Today's decision by the Mannheim Regional Court to stay a German Qualcomm v. Apple case because of the patent-in-suit being most likely being invalid is just the latest examples of Qualcomm's failing patent infringement lawsuits against Apple. But Qualcomm won't call it quits. Instead, it doubled down yesterday in a way that I struggled to believe when I saw it this morning: for a patent infringement case in San Diego (Southern District of California) in which Qualcomm stands very little to gain after the judge determined that any damage claims would be limited to a period starting in the spring of 2017, the United States' #1 female lawyer, former Stanford Law School dean and Quinn Emanuel Urquhart & Sullivan name partner Kathleen M. Sullivan, has just joined Qualcomm's team (click on the screenshot to enlarge; this post continues below the image):
In a high-stakes case over tens of billions of dollars, where the late "processing" charge alone accounts for more than $1.3 billion, you obviously would want to bring in the best--and only the best--in order to maximize your chances to win. But case no. 3-17-cv1375 in the Southern District of California never was a high-profile case, and by now it is, at first sight, just a nuisance lawsuit. There was the aforementioned ruling that limits the potential for damages, and there was a summary judgment that Apple doesn't infringe a patent from the same Qualcomm patent family as the one that gave rise to an agnostic injunction in Munich. Also, the way things have gone in the ITC case to which Qualcomm's 17cv1375 lawsuit was just a companion complaint for the purpose of seeking damages (which the ITC can't award) doesn't suggest there's much that can come out of it. The only patent that an ITC judge held infringed (only a preliminary finding that may or may not be overturned) has been worked around already by means of an iOS update.
Tiny damages in play; one patent thrown out; five (including the one I just mentioned) already failed in the ITC; and the only one that's still in play at the ITC has been worked around. The combination of those circumstances would normally make it highly counterintuitive that a litigant--Qualcomm in this case--would throw a huge amount of good money after bad. So why is Qualcomm doing this?
There are three potential explanations that I can come up with, and they aren't mutually exclusive:
Qualcomm will presumably appeal some or all unfavorable parts of the ITC decision to the Federal Circuit. Technically Qualcomm could already have done so with respect to the two patents that the Commission (the six-member decision-making body at the top of the U.S. trade agency) threw out by denying Qualcomm's petition for a review.
Mrs. Sullivan has been lead counsel of major companies in various other appeals of ITC decisions. Here, with the district court looking at some of the same issues, she may want to ensure that Qualcomm's arguments in one forum don't weaken its position in the other.
Should Mrs. Sullivan's job in the small-damages case in San Diego be about more than just ensuring consistency with the upcoming ITC appeal, then it could be that Qualcomm feels so much pressure to prevail over Apple that it affords such a high-profile attorney even if the potential short-term gains (damages) fall far short of making this a rational choice.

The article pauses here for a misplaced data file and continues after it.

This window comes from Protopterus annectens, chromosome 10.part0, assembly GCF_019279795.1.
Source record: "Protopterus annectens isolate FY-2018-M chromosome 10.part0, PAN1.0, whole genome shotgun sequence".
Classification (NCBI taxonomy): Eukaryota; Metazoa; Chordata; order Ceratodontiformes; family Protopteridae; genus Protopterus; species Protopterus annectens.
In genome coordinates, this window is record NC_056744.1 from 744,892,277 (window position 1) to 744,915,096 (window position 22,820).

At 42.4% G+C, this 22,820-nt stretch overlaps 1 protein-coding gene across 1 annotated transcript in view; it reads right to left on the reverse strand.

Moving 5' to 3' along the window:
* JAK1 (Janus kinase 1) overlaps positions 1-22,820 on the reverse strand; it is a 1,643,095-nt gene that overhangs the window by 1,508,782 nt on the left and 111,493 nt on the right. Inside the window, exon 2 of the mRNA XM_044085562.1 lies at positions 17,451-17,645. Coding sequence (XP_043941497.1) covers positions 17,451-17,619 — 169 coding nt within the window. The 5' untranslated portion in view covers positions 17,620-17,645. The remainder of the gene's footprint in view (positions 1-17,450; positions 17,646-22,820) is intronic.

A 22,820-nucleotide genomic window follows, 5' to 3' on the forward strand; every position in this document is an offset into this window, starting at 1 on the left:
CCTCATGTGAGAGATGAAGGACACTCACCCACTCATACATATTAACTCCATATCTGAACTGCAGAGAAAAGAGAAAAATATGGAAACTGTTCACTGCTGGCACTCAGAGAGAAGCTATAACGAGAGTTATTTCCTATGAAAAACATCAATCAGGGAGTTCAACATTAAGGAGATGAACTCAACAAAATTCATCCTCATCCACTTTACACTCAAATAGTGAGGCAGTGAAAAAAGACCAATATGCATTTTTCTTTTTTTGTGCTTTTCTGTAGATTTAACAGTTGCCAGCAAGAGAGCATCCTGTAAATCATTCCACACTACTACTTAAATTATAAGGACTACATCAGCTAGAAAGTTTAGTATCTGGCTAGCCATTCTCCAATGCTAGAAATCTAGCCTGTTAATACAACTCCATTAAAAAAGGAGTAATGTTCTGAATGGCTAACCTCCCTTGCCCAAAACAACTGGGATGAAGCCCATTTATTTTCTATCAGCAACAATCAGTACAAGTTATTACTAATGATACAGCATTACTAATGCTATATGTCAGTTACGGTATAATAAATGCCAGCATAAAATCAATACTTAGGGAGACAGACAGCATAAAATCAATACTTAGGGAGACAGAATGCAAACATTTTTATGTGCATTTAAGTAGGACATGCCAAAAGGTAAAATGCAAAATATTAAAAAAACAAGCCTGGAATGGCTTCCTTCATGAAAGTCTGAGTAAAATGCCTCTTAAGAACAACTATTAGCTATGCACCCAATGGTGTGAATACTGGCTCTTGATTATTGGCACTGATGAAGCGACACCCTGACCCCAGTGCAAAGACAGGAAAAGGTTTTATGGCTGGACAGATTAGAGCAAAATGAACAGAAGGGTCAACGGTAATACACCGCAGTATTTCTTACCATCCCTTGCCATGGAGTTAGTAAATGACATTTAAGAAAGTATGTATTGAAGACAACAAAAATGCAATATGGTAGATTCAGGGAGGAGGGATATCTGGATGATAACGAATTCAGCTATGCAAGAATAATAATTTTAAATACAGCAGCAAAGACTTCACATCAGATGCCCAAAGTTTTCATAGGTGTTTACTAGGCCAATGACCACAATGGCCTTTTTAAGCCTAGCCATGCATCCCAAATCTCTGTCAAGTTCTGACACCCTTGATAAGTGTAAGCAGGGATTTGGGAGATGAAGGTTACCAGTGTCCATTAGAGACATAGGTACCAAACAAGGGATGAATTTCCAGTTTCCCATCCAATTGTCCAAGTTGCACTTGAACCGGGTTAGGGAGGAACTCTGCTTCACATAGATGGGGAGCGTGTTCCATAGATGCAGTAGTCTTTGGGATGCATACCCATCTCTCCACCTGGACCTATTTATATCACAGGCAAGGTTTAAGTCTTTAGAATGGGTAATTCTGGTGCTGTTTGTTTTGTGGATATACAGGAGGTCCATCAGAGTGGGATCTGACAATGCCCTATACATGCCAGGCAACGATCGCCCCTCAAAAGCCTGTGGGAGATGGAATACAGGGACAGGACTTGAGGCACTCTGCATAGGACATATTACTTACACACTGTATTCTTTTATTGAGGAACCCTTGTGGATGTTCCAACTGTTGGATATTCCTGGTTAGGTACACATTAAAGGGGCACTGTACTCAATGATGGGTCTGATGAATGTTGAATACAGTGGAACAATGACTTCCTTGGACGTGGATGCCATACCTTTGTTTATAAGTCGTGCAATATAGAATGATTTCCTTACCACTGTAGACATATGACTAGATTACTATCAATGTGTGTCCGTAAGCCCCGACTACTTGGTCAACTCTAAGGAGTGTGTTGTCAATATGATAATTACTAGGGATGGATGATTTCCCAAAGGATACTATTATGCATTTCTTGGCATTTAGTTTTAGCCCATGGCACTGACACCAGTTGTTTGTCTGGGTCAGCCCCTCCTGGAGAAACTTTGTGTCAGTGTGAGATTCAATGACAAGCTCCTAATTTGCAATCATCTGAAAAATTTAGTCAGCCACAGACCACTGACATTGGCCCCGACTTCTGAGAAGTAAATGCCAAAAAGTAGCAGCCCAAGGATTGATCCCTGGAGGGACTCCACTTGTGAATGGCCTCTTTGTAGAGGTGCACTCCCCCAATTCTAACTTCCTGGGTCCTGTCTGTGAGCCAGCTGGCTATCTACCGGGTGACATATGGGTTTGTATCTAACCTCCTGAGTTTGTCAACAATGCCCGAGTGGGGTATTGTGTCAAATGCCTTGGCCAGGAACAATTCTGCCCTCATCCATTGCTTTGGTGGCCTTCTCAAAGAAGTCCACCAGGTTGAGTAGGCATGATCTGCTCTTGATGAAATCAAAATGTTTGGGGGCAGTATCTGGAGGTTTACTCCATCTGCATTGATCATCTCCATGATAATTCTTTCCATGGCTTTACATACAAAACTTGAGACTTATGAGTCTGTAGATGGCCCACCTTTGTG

Qualcomm's offensive case will go to trial next Monday (March 4), and on July 15, Apple's offensive counterclaims (over various patents that Apple claims are infringed by Qualcomm) will go to trial. To be honest, I haven't analyzed the strength of Apple's offensive claims; too early for that. Therefore, I can't rule out that Qualcomm's apparently strong interest in the 17cv1375 case is, to whatever degree, due to fears of Apple possibly being more successful with its counterclaims than Qualcomm with its own claims.
Over the years I've heard a number of oral recordings of appellate arguments by Mrs. Sullivan. The most notable achievement in those cases was the Supreme Court ruling on design patent damages (while the ultimate outcome in Apple v. Samsung wasn't a whole lot better on remand, future defendants against design patents will be in a significantly stronger position, provided that they learn from that case). On Google's (technically, Motorola Mobility's) behalf she lost the FRAND appeal against Microsoft, but Google changed its stance on standard-essential patents (SEPs), so from today's perspective Google is probably happy how that case worked out.
I did, however, also notice two things that suggest to me she may just be taking on too many cases at times, with many QE clients presumably asking her to represent them. In one case (I believe it was an Apple v. Motorola ITC appeal), Orrick's Joshua Rosenkranz appeared to know the specifics of the case better. And in some Apple-Samsung appeal unrelated to design patents, another QE lawyer made her aware of having gotten carried away: she was talking about a somewhat similar issue in an unrelated case she was working on at the same time.
The further proceedings in the San Diego case, as well as the future ITC appeal, may shed some light on why Qualcomm would bring in a legal superstar for a case that appeared to be just a nuisance lawsuit.
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